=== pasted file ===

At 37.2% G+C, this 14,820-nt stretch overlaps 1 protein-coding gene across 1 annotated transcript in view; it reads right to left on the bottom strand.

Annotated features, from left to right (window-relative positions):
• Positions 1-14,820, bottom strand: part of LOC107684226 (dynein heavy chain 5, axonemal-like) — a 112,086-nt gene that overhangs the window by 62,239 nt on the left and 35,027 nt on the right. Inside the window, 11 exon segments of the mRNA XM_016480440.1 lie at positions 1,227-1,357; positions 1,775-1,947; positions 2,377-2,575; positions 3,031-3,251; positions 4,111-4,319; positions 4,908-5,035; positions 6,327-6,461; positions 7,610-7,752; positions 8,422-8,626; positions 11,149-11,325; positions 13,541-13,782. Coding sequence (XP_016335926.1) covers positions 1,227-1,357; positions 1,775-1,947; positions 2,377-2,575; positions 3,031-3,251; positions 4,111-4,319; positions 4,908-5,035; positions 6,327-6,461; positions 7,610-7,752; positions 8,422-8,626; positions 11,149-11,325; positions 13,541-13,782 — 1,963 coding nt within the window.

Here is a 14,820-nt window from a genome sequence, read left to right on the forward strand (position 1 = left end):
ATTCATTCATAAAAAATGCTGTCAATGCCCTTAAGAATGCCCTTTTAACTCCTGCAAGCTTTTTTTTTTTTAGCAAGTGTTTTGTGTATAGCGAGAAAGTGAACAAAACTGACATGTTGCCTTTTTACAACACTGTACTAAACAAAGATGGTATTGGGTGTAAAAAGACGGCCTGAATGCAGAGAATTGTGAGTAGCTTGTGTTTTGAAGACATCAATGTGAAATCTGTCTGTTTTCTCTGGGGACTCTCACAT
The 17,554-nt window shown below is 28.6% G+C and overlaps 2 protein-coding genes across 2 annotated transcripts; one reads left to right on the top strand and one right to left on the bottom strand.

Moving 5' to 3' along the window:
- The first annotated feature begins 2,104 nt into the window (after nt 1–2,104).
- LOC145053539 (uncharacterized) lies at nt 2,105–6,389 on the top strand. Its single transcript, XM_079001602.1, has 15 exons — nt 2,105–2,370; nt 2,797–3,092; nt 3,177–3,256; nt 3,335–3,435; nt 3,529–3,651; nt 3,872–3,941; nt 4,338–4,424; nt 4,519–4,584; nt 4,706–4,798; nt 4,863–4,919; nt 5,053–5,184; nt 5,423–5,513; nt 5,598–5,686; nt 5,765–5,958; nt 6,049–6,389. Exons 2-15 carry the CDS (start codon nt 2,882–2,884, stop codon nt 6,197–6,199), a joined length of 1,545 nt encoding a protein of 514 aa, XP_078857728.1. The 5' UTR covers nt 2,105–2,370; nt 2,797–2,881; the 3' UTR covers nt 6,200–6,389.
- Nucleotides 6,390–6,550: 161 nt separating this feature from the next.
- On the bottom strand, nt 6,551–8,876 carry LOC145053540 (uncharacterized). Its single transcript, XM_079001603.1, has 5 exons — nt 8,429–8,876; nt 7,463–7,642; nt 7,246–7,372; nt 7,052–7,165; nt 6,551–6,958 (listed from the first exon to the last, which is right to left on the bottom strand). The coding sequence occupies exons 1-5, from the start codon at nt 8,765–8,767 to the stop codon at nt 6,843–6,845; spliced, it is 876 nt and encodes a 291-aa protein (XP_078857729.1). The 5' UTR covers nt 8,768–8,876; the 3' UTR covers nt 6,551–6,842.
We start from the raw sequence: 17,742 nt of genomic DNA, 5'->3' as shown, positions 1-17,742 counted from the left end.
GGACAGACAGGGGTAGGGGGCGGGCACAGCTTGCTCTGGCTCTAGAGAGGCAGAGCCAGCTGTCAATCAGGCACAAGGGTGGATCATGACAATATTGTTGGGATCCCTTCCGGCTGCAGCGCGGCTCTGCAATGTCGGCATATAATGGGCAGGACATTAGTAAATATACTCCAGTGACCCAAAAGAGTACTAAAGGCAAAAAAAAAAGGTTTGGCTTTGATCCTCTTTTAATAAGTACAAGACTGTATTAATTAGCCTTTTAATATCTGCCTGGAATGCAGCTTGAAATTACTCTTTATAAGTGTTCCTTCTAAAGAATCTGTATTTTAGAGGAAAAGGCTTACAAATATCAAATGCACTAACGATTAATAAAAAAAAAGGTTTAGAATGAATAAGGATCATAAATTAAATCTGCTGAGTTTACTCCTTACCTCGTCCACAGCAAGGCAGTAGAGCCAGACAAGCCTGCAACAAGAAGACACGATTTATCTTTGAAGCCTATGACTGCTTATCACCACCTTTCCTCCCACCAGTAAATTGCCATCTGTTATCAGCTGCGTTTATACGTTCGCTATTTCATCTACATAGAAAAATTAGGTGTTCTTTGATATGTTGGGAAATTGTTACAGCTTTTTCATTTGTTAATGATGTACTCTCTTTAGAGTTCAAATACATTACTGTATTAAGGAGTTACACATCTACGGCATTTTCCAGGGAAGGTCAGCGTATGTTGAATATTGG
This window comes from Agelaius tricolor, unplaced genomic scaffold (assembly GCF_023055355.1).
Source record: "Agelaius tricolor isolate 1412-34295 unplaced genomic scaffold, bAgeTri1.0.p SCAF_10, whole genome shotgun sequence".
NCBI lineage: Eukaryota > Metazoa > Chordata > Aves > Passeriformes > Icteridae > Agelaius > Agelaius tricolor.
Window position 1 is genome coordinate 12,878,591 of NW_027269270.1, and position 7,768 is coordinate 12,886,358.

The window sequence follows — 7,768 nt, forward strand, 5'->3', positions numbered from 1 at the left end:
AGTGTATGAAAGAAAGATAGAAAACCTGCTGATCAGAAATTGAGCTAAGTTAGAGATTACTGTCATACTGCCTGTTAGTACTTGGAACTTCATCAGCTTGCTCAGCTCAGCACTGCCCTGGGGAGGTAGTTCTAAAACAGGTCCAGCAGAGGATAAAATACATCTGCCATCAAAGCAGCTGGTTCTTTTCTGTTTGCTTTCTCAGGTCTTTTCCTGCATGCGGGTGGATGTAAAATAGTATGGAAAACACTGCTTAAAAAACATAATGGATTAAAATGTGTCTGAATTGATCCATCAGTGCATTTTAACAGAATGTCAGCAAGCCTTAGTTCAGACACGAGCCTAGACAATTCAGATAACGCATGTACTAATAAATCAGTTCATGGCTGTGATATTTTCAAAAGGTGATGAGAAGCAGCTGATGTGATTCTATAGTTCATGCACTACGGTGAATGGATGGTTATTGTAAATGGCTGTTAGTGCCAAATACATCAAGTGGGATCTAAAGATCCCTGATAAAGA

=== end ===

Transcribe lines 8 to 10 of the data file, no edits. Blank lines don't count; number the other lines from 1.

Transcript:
- The first annotated feature begins 2,104 nt into the window (after nt 1–2,104).
- LOC145053539 (uncharacterized) lies at nt 2,105–6,389 on the top strand. Its single transcript, XM_079001602.1, has 15 exons — nt 2,105–2,370; nt 2,797–3,092; nt 3,177–3,256; nt 3,335–3,435; nt 3,529–3,651; nt 3,872–3,941; nt 4,338–4,424; nt 4,519–4,584; nt 4,706–4,798; nt 4,863–4,919; nt 5,053–5,184; nt 5,423–5,513; nt 5,598–5,686; nt 5,765–5,958; nt 6,049–6,389. Exons 2-15 carry the CDS (start codon nt 2,882–2,884, stop codon nt 6,197–6,199), a joined length of 1,545 nt encoding a protein of 514 aa, XP_078857728.1. The 5' UTR covers nt 2,105–2,370; nt 2,797–2,881; the 3' UTR covers nt 6,200–6,389.
- Nucleotides 6,390–6,550: 161 nt separating this feature from the next.